I have been wanting to talk about this for a few months but have only just got around to it now. It was a conversation I had with one of my students whilst he was attempting some difficult questions in class and having little success with them. He had asked for help and I had provided some assistance with the question, however the conversation quickly turned to him wanting me to show him how to do it. It would seem to be quite a reasonable request but I knew that if I did, I would be taking the learning away from him, it was just a question that he had tried and failed a few times and he didn't want to think about it any more. The assistance he was given was enough to get him started, but not enough to show him what he should be doing. This is where he said to me
"This class is pointless, you don't teach us anything, you just make us learn"
It was said in a way that I think was supposed to make me feel somewhat bad about what I was doing, that by not showing exactly how to solve the question he believed I was being a bad teacher and I should feel bad about that. However the comment had quite the opposite effect on me. It made me more convinced that I was on the right path with them. As I said to him at the time, I believe that it is one of the most positive things anyone has ever said about my teaching.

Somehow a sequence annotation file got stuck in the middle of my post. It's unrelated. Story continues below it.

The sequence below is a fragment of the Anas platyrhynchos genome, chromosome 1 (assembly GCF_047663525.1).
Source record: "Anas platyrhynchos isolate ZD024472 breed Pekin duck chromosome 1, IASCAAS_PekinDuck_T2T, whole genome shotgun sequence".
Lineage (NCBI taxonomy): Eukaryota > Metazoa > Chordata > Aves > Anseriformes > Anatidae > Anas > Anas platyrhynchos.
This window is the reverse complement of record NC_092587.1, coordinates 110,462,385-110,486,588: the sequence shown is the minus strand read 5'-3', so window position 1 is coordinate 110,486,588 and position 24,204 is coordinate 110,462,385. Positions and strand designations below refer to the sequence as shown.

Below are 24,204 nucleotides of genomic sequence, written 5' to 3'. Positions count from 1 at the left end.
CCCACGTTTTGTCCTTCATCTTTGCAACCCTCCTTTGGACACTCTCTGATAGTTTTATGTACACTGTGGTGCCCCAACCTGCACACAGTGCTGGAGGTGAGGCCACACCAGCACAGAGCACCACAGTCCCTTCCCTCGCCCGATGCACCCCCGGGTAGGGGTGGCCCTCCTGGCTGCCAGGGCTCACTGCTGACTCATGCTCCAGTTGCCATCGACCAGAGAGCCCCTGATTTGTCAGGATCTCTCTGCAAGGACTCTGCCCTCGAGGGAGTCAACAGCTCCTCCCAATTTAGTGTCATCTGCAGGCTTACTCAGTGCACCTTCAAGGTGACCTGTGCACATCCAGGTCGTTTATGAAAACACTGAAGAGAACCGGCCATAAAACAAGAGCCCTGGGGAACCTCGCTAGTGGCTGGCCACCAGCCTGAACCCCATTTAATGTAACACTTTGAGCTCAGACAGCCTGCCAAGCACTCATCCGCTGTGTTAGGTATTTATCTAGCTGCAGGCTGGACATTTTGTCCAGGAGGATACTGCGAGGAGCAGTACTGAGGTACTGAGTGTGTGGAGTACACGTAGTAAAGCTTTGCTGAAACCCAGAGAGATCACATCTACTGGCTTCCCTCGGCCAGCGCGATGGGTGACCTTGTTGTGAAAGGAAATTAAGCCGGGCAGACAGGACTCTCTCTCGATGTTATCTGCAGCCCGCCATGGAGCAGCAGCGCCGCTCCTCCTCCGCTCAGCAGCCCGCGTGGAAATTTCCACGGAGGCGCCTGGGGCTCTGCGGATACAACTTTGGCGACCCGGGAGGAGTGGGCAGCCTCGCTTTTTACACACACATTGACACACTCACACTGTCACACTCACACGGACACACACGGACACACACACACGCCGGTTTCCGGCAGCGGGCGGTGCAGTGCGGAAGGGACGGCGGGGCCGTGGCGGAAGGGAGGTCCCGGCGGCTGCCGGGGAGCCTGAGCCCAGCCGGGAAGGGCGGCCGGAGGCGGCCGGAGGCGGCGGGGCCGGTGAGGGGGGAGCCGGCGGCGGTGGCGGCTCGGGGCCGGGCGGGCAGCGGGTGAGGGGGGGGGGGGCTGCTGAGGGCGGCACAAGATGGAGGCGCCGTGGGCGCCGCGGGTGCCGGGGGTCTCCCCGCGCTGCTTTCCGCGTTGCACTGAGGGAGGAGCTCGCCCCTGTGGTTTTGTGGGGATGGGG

I think in that moment he had recognised that the schooling process was not about me as the teacher anymore, I was not the central person in the process. He discovered that he was the person central to his learning, it is only my role to be there to support that learning. I have been making a very conscious effort to support productive struggle in my class, to not jump in and save them at the first sign of struggle, to let them to continue to think about it and to try new things to work with others. This comment I believe was a clear indication that I am on the right track.
Senior Leader of Pedagogical Innovation and Mathematics Coordinator in Regional South Australia.
Opinions in this blog are my own and do not necessarily represent the views of my employer.